BERLIN – Apple may be leading tech headlines this week ahead of its Sept. 12 event that should feature a new round of iPhones, but the interesting news in laptops has all been on the Windows side lately.
Microsoft’s support of touchscreen interfaces in Windows 10 has freed manufacturers to embrace two-in-one designs that fold up for use as a tablet. And now that those configurations have become standard (and Microsoft has increased the competitive pressure by shipping such portable computers as the Surface Book and the new Surface Go), vendors have needed to find other ways to distinguish their hardware.
A survey of the new laptops on display at the IFA tech trade show here revealed trends shoppers should mostly welcome – and one that deserves a quick and conclusive rejection by the market.
• PC vendors are following the example of smartphone firms by shaving away at the bezels surrounding their screens to allow bigger screens without bulking up the computer around them. Expect to see two new stats in laptop ads: bezel width and screen-to-body ratio. Acer’s new, ultra-thin Swift 7, for instance, touts a bezel just 4.27 mm (.17 inch) wide, with Dell’s latest XPS 13 2-in-1 just behind at 5 mm (.18 inch); meanwhile the Asus ZenBook 13 claims a 95 percent screen-to-body ratio.
• A different sort of screen one-upmanship, display resolution, is less helpful. Getting a 4K display on a laptop is certainly impressive on a technical level, but on smaller models your eyes won’t be able to discern those extra pixels – while the reduction in battery life imposed by that overpowered display will be impossible to miss.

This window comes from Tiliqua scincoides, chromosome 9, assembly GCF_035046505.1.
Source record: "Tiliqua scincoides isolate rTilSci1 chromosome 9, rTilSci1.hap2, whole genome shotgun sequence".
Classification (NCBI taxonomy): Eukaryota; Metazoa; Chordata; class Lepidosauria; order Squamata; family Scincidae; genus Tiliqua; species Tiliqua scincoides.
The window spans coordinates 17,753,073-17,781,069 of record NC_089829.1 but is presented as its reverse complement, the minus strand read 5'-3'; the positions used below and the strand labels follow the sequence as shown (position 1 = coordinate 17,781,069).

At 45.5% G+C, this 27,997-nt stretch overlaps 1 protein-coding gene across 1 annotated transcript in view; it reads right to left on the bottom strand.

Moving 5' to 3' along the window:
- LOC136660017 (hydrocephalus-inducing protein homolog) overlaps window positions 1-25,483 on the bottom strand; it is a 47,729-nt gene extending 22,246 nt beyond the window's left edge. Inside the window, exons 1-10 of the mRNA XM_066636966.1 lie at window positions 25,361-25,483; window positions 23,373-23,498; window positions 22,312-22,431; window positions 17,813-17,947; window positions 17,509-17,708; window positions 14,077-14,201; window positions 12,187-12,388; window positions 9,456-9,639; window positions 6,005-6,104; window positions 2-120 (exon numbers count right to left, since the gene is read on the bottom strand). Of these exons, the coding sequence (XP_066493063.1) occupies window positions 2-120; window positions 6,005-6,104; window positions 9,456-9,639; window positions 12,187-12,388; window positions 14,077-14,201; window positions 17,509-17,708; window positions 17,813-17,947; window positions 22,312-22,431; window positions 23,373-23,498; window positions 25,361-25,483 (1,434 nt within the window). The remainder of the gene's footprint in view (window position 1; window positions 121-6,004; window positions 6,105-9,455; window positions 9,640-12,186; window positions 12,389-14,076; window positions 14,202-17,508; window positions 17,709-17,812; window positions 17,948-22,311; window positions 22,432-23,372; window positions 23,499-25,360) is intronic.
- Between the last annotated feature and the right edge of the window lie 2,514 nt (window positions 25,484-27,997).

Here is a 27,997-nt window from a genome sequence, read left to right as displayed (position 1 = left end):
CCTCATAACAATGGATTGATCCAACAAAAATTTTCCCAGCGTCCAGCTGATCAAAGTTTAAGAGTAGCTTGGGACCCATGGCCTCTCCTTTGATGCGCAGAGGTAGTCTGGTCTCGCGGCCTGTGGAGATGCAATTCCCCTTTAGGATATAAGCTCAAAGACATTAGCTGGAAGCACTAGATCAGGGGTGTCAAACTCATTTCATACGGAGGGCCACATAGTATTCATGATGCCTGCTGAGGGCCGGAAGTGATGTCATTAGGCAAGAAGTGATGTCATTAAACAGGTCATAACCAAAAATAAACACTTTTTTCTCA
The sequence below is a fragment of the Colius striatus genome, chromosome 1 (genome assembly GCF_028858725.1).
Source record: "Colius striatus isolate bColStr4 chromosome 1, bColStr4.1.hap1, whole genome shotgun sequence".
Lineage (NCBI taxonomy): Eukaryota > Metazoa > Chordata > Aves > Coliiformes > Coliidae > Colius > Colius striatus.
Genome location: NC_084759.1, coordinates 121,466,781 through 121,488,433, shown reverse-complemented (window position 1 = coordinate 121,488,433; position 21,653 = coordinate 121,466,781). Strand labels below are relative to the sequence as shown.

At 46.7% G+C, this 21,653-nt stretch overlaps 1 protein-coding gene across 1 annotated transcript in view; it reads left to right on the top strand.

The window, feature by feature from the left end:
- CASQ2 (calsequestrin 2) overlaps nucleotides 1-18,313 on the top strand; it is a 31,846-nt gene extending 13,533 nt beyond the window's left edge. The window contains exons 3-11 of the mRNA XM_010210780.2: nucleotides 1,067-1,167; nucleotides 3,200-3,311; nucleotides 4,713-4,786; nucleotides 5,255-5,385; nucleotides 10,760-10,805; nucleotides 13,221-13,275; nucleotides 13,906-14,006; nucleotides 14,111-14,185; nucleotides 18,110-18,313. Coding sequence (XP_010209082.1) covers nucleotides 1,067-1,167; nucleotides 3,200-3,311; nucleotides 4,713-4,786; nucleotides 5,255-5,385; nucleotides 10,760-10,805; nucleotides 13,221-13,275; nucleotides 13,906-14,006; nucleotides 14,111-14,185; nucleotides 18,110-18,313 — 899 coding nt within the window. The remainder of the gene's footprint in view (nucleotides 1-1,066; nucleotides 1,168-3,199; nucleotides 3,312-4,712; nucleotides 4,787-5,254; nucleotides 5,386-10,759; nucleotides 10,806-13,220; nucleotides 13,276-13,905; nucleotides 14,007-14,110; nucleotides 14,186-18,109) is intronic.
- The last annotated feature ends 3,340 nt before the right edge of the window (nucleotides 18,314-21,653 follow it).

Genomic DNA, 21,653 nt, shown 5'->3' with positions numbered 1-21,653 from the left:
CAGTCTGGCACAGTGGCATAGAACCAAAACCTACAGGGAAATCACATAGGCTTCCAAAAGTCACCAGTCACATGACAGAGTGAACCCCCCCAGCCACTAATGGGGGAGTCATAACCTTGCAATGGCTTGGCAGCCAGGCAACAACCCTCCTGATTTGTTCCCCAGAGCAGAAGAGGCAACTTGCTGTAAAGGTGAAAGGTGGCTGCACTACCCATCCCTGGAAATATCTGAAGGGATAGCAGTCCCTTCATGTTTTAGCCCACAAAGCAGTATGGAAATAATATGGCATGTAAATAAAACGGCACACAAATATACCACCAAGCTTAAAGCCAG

• Among laptops with merely high-definition screens, some amazing battery life is possible. Lenovo’s upcoming, $850 Yoga C630 uses a power-efficient Qualcomm chipset instead of the usual Intel processor to last an estimated 25 hours on a charge.
• Microsoft’s Windows Hello biometric security, which lets you log in by having the computer recognize your face or fingerprint, has become not just standard but cheap – even Acer’s $329 VivoBook Flip 14 includes a Windows Hello fingerprint sensor. That’s an enormous contrast to Apple, which reserves Touch ID fingerprint laptop unlocking for the $1,799-and-up Touch Bar-equipped MacBook Pro.
• The bad news: headphone-jack anxiety may become a problem for laptop shoppers too. Lenovo’s Yoga Book C930, which features a 10.8-in. electronic-ink display in the keyboard’s place to allow stylus input, doesn’t include the standard audio-out port next to its USB-C ports. Removing that is obnoxious enough on phones – for instance, Sony’s Xperia ZX3 and ZTE’s Axon Pro 9 each debuted at IFA without headphone jacks – but on a laptop, it reeks of the most obnoxious sort of forced obsolescence.
Disclosure: IFA’s organizers are covering most of my travel expenses and those of a group of U.S. journalists and analysts.
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